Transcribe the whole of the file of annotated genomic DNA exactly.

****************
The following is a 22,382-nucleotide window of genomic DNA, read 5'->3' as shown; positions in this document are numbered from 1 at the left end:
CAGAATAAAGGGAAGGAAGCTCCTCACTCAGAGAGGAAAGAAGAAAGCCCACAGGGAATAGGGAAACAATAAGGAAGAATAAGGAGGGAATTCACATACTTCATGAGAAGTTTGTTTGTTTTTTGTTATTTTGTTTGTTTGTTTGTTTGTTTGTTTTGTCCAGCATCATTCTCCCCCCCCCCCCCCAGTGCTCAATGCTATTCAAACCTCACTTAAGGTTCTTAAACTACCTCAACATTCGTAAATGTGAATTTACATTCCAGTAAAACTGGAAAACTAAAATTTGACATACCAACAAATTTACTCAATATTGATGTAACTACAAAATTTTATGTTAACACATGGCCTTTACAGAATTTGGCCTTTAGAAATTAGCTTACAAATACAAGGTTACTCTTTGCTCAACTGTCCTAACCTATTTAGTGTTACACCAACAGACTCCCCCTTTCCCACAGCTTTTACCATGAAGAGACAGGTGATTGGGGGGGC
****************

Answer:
The following is a 22,382-nucleotide window of genomic DNA, read 5'->3' as shown; positions in this document are numbered from 1 at the left end:
CAGAATAAAGGGAAGGAAGCTCCTCACTCAGAGAGGAAAGAAGAAAGCCCACAGGGAATAGGGAAACAATAAGGAAGAATAAGGAGGGAATTCACATACTTCATGAGAAGTTTGTTTGTTTTTTGTTATTTTGTTTGTTTGTTTGTTTGTTTGTTTTGTCCAGCATCATTCTCCCCCCCCCCCCCCAGTGCTCAATGCTATTCAAACCTCACTTAAGGTTCTTAAACTACCTCAACATTCGTAAATGTGAATTTACATTCCAGTAAAACTGGAAAACTAAAATTTGACATACCAACAAATTTACTCAATATTGATGTAACTACAAAATTTTATGTTAACACATGGCCTTTACAGAATTTGGCCTTTAGAAATTAGCTTACAAATACAAGGTTACTCTTTGCTCAACTGTCCTAACCTATTTAGTGTTACACCAACAGACTCCCCCTTTCCCACAGCTTTTACCATGAAGAGACAGGTGATTGGGGGGGC